A visit to Lutyens a couple of weeks ago confirmed that while restaurants are still happy to serve chocolate fondants, they're reluctant to admit it. So while theirs, when it's on, is called hot chocolate cake, Kitchen W8's is known as a warm bitter chocolate pudding. It is extraordinarily good, but of more interest is the caramelised creme fraiche tart. Wobbly and sweetly farmyardy, the creme fraiche takes the place of a lemon tart filling, while the lemon curd, in a blob and an ice cream, is relegated to the sidelines. It's a quiet joke which works extremely well.

We were in and out for under ninety quid, especially sweet since we'd been at the River Café the night before, and, as is customary, paid the bill in a manner best described as half willing, half wincing. It's nice to know that, should you wish, it's cheaper to be cossetted in Kensington than mildly patronised in a barn in Hammersmith.

Monday, December 07, 2009

Chef's hat

I took this picture (click to enlarge) in Hyde Park this morning, on the path out of Winter Wonderland. It's a rather chilly-looking Heston Blumenthal, preparing to do some filming. If you could pan around to the right, you'd see a camera crew, several runners and a not particularly effective canopy; to the left, the shadow of the 'Bavarian village' and a not particularly festive ghost train. Anyway, it was just starting to rain, so we didn't hang about. Stay tuned, as they used to say...

Friday, December 04, 2009

The apples of our eyes

At the weekend (a long time ago now, but that’s the way it wiggles) we drove out to proper Cheshire – as opposed to our little fringe – to have lunch at Cabbage Hall. Robert Kisby has been at the posh pub since March and has eradicated most remaining traces of former owner Francis Carroll’s horribly flamboyant interior. 

Lunch was fine rather than world-beating. Our winter warmer platter, a big plate with its indentations filled with Kisby’s takes on chicken kiev, Lancashire hotpot and the like, looked a bit like yesterday’s man, and if the cottage pie-stuffed jacket potatoes had been made that morning then I’m a pickled cabbage. 

We did, however, make a worthwhile discovery, and all thanks to me being off the booze. The barman brought us each a bottle of crisp, tart-and-sweet Cox’s Orange Pippin apple juice from nearby Willington Fruit Farm, and as we sat mulling over its deliciousness offered directions to the farm shop near Kelsall. Obediently, we went.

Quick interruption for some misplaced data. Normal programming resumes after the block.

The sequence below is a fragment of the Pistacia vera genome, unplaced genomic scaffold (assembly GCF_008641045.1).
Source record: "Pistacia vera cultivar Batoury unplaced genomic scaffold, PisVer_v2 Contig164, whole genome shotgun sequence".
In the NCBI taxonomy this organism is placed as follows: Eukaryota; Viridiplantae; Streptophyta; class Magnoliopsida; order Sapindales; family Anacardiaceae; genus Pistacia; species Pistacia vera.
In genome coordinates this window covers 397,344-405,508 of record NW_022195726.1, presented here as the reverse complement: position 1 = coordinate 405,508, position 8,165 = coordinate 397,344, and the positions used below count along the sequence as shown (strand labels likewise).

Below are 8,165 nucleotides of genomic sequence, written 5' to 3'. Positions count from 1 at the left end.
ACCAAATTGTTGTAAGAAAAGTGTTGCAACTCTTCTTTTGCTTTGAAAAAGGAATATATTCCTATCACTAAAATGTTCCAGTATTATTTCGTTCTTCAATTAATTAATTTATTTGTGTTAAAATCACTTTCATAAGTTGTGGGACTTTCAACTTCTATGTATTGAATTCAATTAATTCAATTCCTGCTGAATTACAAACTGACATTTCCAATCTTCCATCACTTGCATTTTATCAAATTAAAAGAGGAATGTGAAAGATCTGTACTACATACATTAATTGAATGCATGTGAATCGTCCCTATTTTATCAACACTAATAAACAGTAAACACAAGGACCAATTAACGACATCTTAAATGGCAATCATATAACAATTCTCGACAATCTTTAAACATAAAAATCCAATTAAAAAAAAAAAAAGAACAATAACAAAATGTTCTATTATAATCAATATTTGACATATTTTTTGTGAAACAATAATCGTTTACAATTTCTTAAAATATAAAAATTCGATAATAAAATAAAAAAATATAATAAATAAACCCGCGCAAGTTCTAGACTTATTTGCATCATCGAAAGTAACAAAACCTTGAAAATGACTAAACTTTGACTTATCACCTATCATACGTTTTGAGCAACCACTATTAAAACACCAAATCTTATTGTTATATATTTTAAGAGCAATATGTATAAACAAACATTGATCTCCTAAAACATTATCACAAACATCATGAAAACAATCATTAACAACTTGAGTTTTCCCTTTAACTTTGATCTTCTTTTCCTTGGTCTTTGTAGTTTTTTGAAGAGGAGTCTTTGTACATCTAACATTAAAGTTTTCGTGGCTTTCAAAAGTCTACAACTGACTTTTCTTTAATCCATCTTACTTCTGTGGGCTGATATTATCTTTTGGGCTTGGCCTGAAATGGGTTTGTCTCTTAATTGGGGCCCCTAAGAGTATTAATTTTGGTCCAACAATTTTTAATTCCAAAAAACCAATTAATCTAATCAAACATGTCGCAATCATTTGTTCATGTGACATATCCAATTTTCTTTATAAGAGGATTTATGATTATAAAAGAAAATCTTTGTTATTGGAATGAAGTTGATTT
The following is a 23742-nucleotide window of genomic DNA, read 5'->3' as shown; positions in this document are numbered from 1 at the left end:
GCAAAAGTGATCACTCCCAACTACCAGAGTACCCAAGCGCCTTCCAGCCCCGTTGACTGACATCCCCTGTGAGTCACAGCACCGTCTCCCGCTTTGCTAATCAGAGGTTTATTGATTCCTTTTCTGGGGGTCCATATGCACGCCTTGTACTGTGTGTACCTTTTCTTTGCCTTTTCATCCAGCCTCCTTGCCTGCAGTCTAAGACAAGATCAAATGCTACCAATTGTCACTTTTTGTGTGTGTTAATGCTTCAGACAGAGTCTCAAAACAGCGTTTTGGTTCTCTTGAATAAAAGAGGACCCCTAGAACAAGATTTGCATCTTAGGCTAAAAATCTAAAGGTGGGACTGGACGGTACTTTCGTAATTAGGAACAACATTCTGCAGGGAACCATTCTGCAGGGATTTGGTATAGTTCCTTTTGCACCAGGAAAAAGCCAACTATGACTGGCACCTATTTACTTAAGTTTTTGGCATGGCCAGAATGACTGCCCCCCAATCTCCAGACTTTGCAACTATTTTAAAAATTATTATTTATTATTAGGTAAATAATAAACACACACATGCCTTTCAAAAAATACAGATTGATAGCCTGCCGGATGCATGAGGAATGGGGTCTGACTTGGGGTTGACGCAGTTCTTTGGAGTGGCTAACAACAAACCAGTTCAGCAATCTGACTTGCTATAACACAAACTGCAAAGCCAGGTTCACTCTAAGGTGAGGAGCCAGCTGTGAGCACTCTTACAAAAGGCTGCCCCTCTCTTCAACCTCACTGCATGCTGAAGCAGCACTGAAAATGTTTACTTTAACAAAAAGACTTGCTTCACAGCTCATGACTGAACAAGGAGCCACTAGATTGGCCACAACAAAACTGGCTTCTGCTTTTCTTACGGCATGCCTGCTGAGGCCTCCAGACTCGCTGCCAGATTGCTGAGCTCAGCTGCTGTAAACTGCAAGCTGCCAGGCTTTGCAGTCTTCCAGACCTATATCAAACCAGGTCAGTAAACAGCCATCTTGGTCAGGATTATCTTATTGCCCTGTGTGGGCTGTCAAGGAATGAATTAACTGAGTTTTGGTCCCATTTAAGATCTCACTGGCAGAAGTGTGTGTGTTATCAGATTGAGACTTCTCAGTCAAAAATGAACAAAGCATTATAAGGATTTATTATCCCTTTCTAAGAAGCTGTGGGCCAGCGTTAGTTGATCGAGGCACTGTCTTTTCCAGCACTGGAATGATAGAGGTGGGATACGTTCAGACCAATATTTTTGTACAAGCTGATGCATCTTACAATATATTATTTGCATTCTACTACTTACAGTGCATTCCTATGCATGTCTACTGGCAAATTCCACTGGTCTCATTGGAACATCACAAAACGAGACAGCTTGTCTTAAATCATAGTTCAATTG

Willington Fruit Farm has a farm shop in the old-fashioned sense, a world away from the sexy (if you like marmalade) sheen of nearby The Hollies and its caravan site and extra barn stuffed full of Christmas gifts. It’s basically a cold shed full  - and I mean full – of apples. They grow, pick and sell or juice a huge range here, and I thought immediately of my friend Rosemary Moon. I had never really understood her obsession with our native apples until we saw, spread before us like Yeats’s dreams, Chiver’s Delight and Belle de Boskoop, Melrose, Holstein Cox and Egremont Russet. 

Sod’s law, of course, meant that I was about to come away for a week working in that London and couldn’t, in good conscience, buy any. We did pick up six bottles of gorgeous juice, though (£2.15 for a big bottle, as opposed to £2.50 at Hollies). One of them is from a dessert apple called Katy, a cross between James Grieve and Worcester Pearmain which apparently has a slightly acid and refreshing flavour.  That one is earmarked as a Christmas gift for our friends Helen and Adam and their daughter Katy. Luckily their tiddler, Jacob, is too young to be upset about his lack of fruity namesake. 

Saturday, November 28, 2009

Life of pie












I've just written a piece about mince pies, and as soon as I'd filed it, I had the urge to make some. It's too early, of course – this kind of caper should be saved for December – but the giant jar of mincemeat Tim brought back from Saino's should last all the way through to Christmas. The ones above are ready for their sugar sprinkles. I've just eaten the 'and', and I must say that using lard in the pastry is a masterstroke. Delia's masterstroke.

Sunday, November 22, 2009

A work of tart















Sue Lawrence is regarded as a bit of a goddess round our house. She was a Masterchef winner in the Loyd Grossman era and went on to write several straightforward, spirited cookery books including one about her native Scotland and my favourite, Sue Lawrence’s Book of Baking. She’s a member of the Guild of Food Writers, as am I, and although our paths have never crossed I am told that she is a) lovely, and b) very slender for a woman who writes such brilliant cake recipes.